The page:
Traumatic events can come in many forms. For example, some forms of trauma are relational in nature while others are not, some are single-incident, and others are chronic; some occur in childhood, and others occur later in life. In this workshop, survivors of PTSD (i.e., the result of natural disasters, single incident trauma, combat trauma, etc.) and Complex PTSD (i.e., the result of chronic, relational trauma, often originating in childhood) will be compared in terms of severity of post-traumatic symptoms, type of attachment style, relational capacity, use of dissociation, ability to regulate affect, and the challenges of developing an integrated sense of self and identity. Discussing differences in these areas between the two groups of trauma survivors will help psychologists, licensed mental health professionals, and medical professionals differentially diagnose PTSD and Complex PTSD and develop a context for understanding why varying treatment approaches are indicated for each. Specific evidence-based treatment models will then be presented for both PTSD and Complex PTSD.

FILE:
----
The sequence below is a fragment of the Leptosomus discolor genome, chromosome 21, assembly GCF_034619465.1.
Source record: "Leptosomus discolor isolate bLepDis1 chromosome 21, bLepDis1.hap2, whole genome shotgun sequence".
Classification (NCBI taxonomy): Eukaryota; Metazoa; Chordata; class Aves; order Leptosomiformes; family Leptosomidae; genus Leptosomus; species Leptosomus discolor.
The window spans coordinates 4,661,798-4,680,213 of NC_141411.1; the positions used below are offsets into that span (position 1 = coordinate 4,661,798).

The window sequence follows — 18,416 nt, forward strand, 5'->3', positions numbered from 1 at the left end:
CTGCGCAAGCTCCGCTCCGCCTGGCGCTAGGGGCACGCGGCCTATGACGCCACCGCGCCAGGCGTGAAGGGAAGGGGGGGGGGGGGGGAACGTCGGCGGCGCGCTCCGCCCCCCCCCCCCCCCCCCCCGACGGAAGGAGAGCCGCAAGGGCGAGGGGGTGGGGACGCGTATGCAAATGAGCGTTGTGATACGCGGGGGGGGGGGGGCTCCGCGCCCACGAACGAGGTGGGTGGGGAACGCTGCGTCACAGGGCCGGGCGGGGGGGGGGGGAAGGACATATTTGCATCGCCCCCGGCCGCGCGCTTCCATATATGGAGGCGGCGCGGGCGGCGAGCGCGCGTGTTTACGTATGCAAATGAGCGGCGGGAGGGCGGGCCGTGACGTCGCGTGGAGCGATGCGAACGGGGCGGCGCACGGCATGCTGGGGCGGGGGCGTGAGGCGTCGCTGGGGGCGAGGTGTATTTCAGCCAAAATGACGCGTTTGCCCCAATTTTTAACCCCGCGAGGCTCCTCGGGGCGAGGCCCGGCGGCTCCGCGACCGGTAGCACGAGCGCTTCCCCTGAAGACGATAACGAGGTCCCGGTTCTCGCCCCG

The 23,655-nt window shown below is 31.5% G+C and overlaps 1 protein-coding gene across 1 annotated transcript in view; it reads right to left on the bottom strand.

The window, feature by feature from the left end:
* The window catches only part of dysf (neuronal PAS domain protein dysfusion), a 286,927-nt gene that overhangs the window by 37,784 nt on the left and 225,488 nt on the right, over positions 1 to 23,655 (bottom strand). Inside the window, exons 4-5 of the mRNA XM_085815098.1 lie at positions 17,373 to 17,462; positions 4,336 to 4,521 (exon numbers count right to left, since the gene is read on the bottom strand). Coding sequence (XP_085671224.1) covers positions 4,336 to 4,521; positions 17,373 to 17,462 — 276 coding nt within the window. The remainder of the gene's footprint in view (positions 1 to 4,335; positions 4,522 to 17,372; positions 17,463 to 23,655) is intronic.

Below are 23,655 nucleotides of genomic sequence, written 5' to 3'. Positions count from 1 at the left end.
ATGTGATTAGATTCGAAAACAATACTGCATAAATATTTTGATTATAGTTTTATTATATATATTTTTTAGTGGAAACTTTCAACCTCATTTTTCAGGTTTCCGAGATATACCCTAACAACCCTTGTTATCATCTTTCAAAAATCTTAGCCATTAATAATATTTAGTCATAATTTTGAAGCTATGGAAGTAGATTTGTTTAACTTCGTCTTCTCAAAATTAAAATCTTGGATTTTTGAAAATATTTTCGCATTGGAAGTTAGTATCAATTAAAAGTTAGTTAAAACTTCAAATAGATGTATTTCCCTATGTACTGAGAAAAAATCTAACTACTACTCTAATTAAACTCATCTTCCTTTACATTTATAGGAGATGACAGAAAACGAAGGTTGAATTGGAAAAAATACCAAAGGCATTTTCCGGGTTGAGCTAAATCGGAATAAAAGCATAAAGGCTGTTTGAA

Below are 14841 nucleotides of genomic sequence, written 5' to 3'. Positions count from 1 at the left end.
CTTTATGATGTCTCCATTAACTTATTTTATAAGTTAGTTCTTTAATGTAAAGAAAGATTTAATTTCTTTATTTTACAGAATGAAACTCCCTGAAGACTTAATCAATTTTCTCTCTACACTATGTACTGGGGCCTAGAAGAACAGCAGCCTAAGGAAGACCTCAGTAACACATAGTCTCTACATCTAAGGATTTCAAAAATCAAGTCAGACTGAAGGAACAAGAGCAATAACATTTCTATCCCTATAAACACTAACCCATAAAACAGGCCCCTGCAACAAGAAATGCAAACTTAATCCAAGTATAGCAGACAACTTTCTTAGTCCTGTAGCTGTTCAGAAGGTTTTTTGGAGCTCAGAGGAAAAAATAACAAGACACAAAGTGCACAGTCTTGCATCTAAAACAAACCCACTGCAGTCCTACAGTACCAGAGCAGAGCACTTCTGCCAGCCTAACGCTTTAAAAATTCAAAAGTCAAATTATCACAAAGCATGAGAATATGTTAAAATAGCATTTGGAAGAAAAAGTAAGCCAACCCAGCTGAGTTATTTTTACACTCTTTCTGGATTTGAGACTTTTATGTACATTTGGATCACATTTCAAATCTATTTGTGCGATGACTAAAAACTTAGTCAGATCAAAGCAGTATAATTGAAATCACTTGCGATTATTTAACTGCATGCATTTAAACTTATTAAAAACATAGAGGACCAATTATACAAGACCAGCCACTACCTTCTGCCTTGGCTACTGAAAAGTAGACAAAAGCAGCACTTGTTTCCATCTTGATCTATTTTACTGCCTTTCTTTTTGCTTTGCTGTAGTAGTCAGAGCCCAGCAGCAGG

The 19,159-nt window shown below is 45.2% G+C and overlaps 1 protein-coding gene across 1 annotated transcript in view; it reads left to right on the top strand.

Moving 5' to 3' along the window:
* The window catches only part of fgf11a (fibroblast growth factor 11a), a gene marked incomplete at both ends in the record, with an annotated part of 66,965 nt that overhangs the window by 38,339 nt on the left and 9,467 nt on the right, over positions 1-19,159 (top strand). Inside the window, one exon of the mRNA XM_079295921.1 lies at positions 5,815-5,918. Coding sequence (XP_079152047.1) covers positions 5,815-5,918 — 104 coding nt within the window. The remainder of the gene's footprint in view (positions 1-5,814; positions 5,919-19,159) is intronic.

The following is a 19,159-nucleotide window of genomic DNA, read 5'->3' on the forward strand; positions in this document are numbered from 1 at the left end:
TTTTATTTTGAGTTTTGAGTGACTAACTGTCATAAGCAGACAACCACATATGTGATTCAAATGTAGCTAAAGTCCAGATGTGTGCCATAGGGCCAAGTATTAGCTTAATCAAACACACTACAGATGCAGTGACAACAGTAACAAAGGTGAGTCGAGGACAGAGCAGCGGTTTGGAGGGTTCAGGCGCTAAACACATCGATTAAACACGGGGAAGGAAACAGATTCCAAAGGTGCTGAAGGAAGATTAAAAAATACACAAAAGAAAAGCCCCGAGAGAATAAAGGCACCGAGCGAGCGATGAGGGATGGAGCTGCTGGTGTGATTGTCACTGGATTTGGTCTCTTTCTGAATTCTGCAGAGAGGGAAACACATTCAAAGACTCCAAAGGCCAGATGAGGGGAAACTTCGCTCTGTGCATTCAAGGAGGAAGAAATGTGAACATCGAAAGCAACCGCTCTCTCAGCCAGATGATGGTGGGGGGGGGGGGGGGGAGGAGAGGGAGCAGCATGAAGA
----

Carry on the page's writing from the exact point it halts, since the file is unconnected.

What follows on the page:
002 | PTSD and Complex Trauma: Differential Diagnosis and Evidenced-based Treatment Models
Heather Gingrich, Ph.D.
Approved For CE
Psychologists, Licensed Professional Counselors, Licensed Marriage and Family Therapists, Licensed Clinical Social Workers
Approved For CME/CEU
Medical Doctors, Osteopathic Doctors, Physicians Assistants, Midwives, Nurses and Nurse Practitioners
Compare and contrast the etiology and symptoms of PTSD and Complex PTSD
Identify the differing effects of specific types of trauma on victims
Discuss specific evidence-based treatment models for both PTSD and Complex PTSD